"There's higher stakes when you're playing the top players," she said. "No one should go out there with that on their mind. If your thinking all that stuff, who can play tennis? There were a couple of matches last year where there was more pressure and I didn't pull it out."

Capriati said that much of her success lies in her attitude and how free and easy she feels. If she's thinking too much about her results and her status in the tennis universe, she boils over. Capriati, who underwent eye surgery in the off-season to remove sunspots, started the year slowly, losing in the first round of the Australian Open. In February, she fell in the Dubai semis to Henin-Hardenne and in March, she was punched out by Davenport at Indian Wells and by Serena in the Miami final.

"I'm going to take it one at time and not put expectations on myself, she said. "I've got no pressure on me because there are a lot of people ahead of me in the rankings. My expectation is to not to expect too much from myself."

Yet Jennifer was ranked No. 1 and only Venus plays Serena as tough as she does. Capriati wouldn't mind clawing her way back to top of the heap. "I would love a second chance to give it another shot," she said. "I'm even playing better than I was [when I was ranked No. 1]. Everyone's improving around you so automatically it makes you improve. There's not much I have to change and work on, it's just a few things that make all the difference. It's about being confident, sure about your self and feeling loose."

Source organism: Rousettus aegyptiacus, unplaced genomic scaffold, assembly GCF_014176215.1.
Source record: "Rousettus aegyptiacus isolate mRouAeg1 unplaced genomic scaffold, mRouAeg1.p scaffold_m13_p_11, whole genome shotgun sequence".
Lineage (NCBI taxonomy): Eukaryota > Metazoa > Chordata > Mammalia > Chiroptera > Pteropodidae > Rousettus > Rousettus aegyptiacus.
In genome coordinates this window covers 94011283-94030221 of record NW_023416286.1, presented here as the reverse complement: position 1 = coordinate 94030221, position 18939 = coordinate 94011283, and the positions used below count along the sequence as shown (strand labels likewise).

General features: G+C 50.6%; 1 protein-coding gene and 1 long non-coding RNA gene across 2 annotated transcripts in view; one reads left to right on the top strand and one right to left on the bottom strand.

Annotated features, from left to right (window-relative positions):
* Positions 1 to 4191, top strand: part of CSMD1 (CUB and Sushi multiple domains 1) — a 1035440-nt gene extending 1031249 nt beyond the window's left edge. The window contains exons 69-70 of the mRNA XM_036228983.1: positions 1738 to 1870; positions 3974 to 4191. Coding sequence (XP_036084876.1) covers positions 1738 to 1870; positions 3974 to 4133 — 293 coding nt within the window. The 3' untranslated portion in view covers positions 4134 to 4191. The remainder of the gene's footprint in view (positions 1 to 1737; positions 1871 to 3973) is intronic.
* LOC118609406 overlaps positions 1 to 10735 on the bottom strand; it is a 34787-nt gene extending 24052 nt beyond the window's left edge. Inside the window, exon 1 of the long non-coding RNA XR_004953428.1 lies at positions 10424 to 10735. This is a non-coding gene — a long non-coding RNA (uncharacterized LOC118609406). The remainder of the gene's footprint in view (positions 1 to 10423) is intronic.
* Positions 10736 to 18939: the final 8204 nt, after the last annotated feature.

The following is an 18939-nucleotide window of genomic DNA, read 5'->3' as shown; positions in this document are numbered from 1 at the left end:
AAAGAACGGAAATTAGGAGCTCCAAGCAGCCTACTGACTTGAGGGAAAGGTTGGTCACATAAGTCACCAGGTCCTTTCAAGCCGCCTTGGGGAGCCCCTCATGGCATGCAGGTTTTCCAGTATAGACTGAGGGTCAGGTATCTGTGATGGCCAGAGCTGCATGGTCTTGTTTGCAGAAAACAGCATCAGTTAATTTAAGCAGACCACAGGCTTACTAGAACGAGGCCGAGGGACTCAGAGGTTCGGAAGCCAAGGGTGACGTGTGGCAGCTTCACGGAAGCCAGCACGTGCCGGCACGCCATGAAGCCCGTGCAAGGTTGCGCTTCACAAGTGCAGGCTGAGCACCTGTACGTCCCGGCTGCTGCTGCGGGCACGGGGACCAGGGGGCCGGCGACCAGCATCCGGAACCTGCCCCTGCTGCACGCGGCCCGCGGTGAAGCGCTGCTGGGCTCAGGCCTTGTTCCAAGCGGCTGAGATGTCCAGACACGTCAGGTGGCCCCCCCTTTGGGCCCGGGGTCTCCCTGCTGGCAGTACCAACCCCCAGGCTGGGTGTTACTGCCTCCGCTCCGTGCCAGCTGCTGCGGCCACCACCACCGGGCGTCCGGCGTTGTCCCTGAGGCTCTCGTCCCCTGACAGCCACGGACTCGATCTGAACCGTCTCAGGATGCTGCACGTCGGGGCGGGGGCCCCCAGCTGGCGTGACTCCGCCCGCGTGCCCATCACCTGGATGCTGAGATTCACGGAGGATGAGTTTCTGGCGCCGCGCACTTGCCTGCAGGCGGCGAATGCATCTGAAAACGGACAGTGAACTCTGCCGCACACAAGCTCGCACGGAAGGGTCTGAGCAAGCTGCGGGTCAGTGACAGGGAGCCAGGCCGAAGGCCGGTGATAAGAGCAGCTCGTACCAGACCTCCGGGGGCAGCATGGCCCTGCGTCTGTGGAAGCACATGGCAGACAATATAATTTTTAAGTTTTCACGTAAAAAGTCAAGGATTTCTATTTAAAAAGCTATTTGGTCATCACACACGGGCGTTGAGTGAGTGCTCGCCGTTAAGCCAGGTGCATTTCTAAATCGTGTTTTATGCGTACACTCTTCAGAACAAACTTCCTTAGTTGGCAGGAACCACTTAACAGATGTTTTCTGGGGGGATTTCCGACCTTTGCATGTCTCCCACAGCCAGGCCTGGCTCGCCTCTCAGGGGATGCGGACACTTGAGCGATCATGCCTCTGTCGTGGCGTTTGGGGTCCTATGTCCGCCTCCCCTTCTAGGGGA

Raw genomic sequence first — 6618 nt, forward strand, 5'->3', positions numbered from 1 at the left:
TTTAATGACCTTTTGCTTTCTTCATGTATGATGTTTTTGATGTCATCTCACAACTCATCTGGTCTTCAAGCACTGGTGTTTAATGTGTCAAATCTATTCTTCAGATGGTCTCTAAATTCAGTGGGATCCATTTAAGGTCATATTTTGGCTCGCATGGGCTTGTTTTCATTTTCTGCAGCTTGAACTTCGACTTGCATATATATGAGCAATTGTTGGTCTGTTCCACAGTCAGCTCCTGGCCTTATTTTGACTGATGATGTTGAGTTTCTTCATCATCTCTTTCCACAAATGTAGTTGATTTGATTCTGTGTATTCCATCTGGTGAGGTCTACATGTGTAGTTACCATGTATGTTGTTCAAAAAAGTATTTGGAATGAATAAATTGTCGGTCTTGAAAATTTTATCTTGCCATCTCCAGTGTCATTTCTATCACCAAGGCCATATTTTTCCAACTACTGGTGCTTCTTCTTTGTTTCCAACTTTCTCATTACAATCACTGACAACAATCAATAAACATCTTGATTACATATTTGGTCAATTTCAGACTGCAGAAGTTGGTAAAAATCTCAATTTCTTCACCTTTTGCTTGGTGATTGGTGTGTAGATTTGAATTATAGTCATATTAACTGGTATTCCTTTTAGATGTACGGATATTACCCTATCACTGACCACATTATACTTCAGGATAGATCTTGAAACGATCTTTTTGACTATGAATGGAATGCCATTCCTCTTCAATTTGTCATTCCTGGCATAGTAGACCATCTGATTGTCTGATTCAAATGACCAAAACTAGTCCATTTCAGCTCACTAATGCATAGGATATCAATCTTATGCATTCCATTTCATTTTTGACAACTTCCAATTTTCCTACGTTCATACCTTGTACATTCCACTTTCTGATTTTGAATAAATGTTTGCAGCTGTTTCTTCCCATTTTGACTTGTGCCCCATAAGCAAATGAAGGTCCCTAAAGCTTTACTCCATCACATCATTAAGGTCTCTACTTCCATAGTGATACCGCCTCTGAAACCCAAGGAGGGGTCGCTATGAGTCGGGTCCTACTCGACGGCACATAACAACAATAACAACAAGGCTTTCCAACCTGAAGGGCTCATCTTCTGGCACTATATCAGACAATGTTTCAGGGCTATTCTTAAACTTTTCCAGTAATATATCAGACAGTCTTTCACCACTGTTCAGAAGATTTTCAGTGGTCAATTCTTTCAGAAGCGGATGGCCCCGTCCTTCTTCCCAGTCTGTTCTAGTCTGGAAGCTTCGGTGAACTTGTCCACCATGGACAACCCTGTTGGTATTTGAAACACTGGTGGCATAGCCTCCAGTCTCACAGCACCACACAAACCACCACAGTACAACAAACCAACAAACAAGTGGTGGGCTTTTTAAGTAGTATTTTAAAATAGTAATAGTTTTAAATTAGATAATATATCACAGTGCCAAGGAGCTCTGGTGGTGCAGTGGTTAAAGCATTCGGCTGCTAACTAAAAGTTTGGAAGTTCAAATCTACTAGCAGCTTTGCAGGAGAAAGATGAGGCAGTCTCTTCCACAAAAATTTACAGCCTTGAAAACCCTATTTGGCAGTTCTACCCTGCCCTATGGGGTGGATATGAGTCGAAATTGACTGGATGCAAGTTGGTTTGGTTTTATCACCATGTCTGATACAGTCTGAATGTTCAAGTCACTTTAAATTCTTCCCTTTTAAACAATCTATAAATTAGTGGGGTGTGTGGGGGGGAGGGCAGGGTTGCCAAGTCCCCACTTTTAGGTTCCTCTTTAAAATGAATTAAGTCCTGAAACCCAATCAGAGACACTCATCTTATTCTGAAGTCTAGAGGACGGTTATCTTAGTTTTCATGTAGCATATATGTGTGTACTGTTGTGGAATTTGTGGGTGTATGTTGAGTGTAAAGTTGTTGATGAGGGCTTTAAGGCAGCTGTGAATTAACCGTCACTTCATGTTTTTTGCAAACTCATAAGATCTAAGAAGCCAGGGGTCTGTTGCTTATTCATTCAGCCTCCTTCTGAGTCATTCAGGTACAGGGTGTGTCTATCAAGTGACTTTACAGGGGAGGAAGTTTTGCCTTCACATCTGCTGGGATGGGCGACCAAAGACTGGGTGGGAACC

The 26-year-old Davenport will be married to former USC All-American Jon Leach some time this year. But for right now, she focusing squarely on regaining the form that once brought her to No. 1.

Davenport spent the first half of 2002 recovering from knee surgery and while she reached the semis of the US Open and finals of Manhattan Beach, New Haven, Moscow and Zurich, she's still not completely satisfied.

"I'm sort of in between," said Davenport. "I came back stronger than I though I would, but now I'm stuck in a place where I can't seem to get any better. It's a little thing here and there. I'm hitting well, but I'm not staying on my opponents the way I need to. I've lost a lot of consistency on my serve and it was huge weapon of mine. My game revolves around it."

With three Grand Slam titles, a stint at No. 1 and a boatload of money, Davenport could retire tomorrow and look back on a fruitful career. But she isn't quite ready to settle into a house wirh a white picket fence and showed that when she canned Leach's brother, Rick, as her coach, after she was run over by Clijsters at Indian Wells.